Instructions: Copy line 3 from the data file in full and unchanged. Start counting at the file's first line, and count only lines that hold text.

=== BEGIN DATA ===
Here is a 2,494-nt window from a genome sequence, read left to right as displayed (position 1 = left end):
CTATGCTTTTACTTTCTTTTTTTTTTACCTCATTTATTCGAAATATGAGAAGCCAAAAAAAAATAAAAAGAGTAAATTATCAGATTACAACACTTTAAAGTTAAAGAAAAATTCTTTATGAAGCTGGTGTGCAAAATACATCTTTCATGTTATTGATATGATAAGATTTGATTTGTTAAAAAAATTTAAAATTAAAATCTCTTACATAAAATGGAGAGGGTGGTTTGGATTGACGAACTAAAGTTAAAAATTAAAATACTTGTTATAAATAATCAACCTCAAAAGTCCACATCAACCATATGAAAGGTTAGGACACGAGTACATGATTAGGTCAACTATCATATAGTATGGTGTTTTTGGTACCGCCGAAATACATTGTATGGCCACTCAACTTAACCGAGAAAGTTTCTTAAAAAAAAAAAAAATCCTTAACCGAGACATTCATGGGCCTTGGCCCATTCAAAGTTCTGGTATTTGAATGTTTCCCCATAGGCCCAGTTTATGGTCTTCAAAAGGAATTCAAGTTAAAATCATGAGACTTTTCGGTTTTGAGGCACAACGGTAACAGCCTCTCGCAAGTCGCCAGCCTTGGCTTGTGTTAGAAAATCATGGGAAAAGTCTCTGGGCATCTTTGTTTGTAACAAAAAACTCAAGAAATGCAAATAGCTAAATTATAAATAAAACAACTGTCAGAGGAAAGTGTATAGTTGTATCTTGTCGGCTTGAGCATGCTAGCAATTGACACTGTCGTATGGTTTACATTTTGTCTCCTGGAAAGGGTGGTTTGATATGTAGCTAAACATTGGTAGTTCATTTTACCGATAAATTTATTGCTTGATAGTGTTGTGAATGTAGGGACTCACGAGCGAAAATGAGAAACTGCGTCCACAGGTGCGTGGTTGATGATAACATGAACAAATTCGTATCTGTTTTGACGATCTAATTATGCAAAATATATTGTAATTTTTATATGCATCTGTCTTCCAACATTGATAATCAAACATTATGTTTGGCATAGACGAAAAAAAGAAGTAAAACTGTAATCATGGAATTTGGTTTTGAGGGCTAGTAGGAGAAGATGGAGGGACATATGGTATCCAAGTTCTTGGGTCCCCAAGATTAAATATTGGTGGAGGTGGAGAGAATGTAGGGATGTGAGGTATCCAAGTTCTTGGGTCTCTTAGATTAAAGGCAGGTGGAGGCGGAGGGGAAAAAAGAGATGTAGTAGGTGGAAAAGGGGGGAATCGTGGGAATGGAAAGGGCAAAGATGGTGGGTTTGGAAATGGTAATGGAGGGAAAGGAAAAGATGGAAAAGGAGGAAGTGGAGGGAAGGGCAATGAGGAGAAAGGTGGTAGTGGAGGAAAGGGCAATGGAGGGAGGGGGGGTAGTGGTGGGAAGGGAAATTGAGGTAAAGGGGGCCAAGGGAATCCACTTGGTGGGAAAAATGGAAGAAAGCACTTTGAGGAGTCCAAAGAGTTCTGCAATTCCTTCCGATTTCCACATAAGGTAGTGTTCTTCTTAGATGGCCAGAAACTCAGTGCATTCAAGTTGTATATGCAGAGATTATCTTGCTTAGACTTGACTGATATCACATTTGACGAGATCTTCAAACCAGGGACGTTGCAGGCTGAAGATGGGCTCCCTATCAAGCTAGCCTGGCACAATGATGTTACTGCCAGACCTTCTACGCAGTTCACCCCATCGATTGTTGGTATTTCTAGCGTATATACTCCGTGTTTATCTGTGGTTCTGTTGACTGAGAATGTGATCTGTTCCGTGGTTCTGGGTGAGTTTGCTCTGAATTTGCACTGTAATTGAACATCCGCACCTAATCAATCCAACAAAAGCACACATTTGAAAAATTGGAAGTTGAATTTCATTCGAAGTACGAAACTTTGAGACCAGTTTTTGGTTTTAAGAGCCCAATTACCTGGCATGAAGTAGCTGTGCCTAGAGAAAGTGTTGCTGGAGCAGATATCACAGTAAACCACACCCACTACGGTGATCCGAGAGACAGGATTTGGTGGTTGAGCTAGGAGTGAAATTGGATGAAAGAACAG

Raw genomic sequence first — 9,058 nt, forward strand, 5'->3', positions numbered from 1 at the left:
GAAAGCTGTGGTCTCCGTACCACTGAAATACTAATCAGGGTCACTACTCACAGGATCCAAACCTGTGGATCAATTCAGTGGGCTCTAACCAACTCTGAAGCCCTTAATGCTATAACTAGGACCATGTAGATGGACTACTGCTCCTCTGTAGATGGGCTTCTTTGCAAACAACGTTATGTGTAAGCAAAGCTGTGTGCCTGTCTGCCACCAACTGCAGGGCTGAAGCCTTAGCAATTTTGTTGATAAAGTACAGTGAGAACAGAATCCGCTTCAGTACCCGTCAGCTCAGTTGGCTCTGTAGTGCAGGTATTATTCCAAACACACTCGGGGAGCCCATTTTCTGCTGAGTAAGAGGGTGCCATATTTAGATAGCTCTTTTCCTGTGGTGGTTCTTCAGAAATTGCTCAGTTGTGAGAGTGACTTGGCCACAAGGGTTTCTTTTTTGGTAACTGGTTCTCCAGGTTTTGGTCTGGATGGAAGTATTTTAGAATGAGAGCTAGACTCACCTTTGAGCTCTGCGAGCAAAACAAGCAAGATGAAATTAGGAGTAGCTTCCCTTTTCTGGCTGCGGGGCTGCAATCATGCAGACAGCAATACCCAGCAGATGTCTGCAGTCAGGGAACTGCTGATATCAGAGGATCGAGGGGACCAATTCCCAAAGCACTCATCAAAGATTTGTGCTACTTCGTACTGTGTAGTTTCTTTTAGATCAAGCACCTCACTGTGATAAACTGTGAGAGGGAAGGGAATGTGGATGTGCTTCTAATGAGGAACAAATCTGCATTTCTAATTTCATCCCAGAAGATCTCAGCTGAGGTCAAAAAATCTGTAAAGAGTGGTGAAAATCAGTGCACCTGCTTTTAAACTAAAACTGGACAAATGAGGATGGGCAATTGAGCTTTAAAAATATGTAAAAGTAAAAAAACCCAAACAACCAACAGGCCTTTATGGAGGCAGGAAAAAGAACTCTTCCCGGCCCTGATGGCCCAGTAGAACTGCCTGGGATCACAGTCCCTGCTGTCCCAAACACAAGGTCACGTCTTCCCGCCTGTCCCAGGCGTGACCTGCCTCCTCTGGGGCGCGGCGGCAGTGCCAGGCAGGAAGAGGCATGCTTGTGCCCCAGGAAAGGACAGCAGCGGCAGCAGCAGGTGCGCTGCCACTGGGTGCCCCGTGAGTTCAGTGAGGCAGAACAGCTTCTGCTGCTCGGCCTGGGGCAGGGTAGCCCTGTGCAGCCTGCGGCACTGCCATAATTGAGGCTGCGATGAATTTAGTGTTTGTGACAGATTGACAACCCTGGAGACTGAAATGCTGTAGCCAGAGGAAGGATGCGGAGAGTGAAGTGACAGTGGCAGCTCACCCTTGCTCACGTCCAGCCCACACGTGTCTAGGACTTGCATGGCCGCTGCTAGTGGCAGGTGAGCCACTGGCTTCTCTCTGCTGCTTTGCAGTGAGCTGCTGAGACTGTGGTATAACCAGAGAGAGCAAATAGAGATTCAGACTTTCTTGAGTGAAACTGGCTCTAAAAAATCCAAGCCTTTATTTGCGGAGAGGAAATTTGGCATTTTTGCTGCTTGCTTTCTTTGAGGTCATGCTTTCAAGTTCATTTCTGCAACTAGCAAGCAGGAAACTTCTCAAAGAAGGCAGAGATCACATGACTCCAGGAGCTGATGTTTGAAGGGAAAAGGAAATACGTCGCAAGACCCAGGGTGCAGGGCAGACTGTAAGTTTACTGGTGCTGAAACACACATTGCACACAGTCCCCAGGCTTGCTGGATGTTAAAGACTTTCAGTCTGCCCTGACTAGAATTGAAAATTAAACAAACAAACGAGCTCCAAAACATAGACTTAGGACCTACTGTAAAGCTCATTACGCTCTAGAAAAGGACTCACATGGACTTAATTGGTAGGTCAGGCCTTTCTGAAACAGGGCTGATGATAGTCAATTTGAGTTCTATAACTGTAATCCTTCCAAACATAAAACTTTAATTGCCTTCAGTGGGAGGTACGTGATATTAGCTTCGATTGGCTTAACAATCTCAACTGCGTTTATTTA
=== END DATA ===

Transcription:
Raw genomic sequence first — 9,058 nt, forward strand, 5'->3', positions numbered from 1 at the left: